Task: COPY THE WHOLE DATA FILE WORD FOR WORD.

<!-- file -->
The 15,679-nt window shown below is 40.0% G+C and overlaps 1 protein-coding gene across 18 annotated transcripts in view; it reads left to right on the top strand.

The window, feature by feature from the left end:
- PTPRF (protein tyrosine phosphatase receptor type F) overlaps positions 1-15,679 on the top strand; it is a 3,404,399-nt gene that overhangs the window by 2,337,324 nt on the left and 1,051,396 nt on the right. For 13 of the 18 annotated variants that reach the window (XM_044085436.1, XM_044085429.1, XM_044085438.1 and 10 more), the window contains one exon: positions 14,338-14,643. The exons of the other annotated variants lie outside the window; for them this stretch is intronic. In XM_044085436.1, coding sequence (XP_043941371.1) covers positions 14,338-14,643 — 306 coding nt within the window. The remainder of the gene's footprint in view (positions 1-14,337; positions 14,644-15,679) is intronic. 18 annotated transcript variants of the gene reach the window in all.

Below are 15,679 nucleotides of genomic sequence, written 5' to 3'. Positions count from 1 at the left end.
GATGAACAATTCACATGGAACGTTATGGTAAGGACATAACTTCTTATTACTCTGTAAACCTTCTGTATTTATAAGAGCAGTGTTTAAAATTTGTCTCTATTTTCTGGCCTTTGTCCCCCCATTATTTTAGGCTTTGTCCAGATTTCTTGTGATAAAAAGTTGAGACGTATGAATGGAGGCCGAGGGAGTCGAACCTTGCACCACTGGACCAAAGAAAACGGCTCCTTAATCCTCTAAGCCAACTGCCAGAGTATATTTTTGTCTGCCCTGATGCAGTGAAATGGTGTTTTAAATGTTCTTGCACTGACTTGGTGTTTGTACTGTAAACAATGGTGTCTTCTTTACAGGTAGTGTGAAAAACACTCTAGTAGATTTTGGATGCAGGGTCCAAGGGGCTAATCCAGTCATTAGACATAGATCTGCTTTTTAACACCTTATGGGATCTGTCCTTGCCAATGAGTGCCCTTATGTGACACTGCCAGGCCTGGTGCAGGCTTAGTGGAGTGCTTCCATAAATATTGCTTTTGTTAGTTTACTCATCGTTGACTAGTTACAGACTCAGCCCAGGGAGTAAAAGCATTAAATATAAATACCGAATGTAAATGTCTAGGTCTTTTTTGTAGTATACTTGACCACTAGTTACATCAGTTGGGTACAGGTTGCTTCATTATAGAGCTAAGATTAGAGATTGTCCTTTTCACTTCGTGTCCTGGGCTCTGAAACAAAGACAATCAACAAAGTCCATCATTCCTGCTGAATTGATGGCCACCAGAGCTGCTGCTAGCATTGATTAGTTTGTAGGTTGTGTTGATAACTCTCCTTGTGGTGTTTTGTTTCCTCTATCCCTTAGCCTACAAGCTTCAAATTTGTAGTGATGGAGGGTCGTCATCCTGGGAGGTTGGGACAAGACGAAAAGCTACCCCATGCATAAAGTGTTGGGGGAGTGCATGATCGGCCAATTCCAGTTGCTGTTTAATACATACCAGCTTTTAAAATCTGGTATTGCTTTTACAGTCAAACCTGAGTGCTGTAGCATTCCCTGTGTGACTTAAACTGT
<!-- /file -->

The 15,679-nt window shown below is 40.0% G+C and overlaps 1 protein-coding gene across 18 annotated transcripts in view; it reads left to right on the top strand.

The window, feature by feature from the left end:
- PTPRF (protein tyrosine phosphatase receptor type F) overlaps positions 1-15,679 on the top strand; it is a 3,404,399-nt gene that overhangs the window by 2,337,324 nt on the left and 1,051,396 nt on the right. For 13 of the 18 annotated variants that reach the window (XM_044085436.1, XM_044085429.1, XM_044085438.1 and 10 more), the window contains one exon: positions 14,338-14,643. The exons of the other annotated variants lie outside the window; for them this stretch is intronic. In XM_044085436.1, coding sequence (XP_043941371.1) covers positions 14,338-14,643 — 306 coding nt within the window. The remainder of the gene's footprint in view (positions 1-14,337; positions 14,644-15,679) is intronic. 18 annotated transcript variants of the gene reach the window in all.

Below are 15,679 nucleotides of genomic sequence, written 5' to 3'. Positions count from 1 at the left end.
GATGAACAATTCACATGGAACGTTATGGTAAGGACATAACTTCTTATTACTCTGTAAACCTTCTGTATTTATAAGAGCAGTGTTTAAAATTTGTCTCTATTTTCTGGCCTTTGTCCCCCCATTATTTTAGGCTTTGTCCAGATTTCTTGTGATAAAAAGTTGAGACGTATGAATGGAGGCCGAGGGAGTCGAACCTTGCACCACTGGACCAAAGAAAACGGCTCCTTAATCCTCTAAGCCAACTGCCAGAGTATATTTTTGTCTGCCCTGATGCAGTGAAATGGTGTTTTAAATGTTCTTGCACTGACTTGGTGTTTGTACTGTAAACAATGGTGTCTTCTTTACAGGTAGTGTGAAAAACACTCTAGTAGATTTTGGATGCAGGGTCCAAGGGGCTAATCCAGTCATTAGACATAGATCTGCTTTTTAACACCTTATGGGATCTGTCCTTGCCAATGAGTGCCCTTATGTGACACTGCCAGGCCTGGTGCAGGCTTAGTGGAGTGCTTCCATAAATATTGCTTTTGTTAGTTTACTCATCGTTGACTAGTTACAGACTCAGCCCAGGGAGTAAAAGCATTAAATATAAATACCGAATGTAAATGTCTAGGTCTTTTTTGTAGTATACTTGACCACTAGTTACATCAGTTGGGTACAGGTTGCTTCATTATAGAGCTAAGATTAGAGATTGTCCTTTTCACTTCGTGTCCTGGGCTCTGAAACAAAGACAATCAACAAAGTCCATCATTCCTGCTGAATTGATGGCCACCAGAGCTGCTGCTAGCATTGATTAGTTTGTAGGTTGTGTTGATAACTCTCCTTGTGGTGTTTTGTTTCCTCTATCCCTTAGCCTACAAGCTTCAAATTTGTAGTGATGGAGGGTCGTCATCCTGGGAGGTTGGGACAAGACGAAAAGCTACCCCATGCATAAAGTGTTGGGGGAGTGCATGATCGGCCAATTCCAGTTGCTGTTTAATACATACCAGCTTTTAAAATCTGGTATTGCTTTTACAGTCAAACCTGAGTGCTGTAGCATTCCCTGTGTGACTTAAACTGT